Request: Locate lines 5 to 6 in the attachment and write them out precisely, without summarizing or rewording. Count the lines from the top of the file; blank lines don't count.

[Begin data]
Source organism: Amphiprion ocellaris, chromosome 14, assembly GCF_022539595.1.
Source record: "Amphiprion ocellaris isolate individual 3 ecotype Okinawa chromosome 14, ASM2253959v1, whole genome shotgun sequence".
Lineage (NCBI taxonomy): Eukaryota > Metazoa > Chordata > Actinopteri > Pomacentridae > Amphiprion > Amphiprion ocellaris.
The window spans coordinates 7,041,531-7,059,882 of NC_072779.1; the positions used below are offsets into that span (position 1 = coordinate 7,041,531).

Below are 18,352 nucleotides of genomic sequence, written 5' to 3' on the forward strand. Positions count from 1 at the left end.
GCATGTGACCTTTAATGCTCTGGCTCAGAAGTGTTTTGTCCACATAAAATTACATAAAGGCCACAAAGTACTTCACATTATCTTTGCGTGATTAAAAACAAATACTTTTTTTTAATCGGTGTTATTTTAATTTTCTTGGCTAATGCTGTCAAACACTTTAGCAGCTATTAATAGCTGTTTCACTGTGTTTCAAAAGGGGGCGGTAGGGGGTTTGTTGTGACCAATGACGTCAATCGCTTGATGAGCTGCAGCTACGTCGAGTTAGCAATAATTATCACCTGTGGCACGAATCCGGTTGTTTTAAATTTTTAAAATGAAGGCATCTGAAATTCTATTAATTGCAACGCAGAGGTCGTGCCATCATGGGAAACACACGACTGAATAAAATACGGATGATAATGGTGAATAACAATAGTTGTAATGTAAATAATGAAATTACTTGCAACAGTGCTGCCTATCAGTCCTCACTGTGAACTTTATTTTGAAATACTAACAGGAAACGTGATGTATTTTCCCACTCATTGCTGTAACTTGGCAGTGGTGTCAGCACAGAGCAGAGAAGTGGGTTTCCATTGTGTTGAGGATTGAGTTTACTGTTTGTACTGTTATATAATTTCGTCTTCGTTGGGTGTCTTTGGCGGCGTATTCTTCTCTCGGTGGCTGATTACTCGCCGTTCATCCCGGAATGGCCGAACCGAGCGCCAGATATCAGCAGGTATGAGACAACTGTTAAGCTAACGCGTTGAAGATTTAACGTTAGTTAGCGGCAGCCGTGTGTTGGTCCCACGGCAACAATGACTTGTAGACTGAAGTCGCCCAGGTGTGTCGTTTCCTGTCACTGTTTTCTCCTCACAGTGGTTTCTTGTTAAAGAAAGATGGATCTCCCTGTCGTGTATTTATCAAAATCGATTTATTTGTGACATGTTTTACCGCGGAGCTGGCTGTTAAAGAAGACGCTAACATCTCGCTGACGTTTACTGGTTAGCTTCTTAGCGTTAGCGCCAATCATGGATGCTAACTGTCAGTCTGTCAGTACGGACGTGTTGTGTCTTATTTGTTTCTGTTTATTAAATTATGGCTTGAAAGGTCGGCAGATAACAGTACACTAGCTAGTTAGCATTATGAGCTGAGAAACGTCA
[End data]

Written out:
Below are 18,352 nucleotides of genomic sequence, written 5' to 3' on the forward strand. Positions count from 1 at the left end.
GCATGTGACCTTTAATGCTCTGGCTCAGAAGTGTTTTGTCCACATAAAATTACATAAAGGCCACAAAGTACTTCACATTATCTTTGCGTGATTAAAAACAAATACTTTTTTTTAATCGGTGTTATTTTAATTTTCTTGGCTAATGCTGTCAAACACTTTAGCAGCTATTAATAGCTGTTTCACTGTGTTTCAAAAGGGGGCGGTAGGGGGTTTGTTGTGACCAATGACGTCAATCGCTTGATGAGCTGCAGCTACGTCGAGTTAGCAATAATTATCACCTGTGGCACGAATCCGGTTGTTTTAAATTTTTAAAATGAAGGCATCTGAAATTCTATTAATTGCAACGCAGAGGTCGTGCCATCATGGGAAACACACGACTGAATAAAATACGGATGATAATGGTGAATAACAATAGTTGTAATGTAAATAATGAAATTACTTGCAACAGTGCTGCCTATCAGTCCTCACTGTGAACTTTATTTTGAAATACTAACAGGAAACGTGATGTATTTTCCCACTCATTGCTGTAACTTGGCAGTGGTGTCAGCACAGAGCAGAGAAGTGGGTTTCCATTGTGTTGAGGATTGAGTTTACTGTTTGTACTGTTATATAATTTCGTCTTCGTTGGGTGTCTTTGGCGGCGTATTCTTCTCTCGGTGGCTGATTACTCGCCGTTCATCCCGGAATGGCCGAACCGAGCGCCAGATATCAGCAGGTATGAGACAACTGTTAAGCTAACGCGTTGAAGATTTAACGTTAGTTAGCGGCAGCCGTGTGTTGGTCCCACGGCAACAATGACTTGTAGACTGAAGTCGCCCAGGTGTGTCGTTTCCTGTCACTGTTTTCTCCTCACAGTGGTTTCTTGTTAAAGAAAGATGGATCTCCCTGTCGTGTATTTATCAAAATCGATTTATTTGTGACATGTTTTACCGCGGAGCTGGCTGTTAAAGAAGACGCTAACATCTCGCTGACGTTTACTGGTTAGCTTCTTAGCGTTAGCGCCAATCATGGATGCTAACTGTCAGTCTGTCAGTACGGACGTGTTGTGTCTTATTTGTTTCTGTTTATTAAATTATGGCTTGAAAGGTCGGCAGATAACAGTACACTAGCTAGTTAGCATTATGAGCTGAGAAACGTCA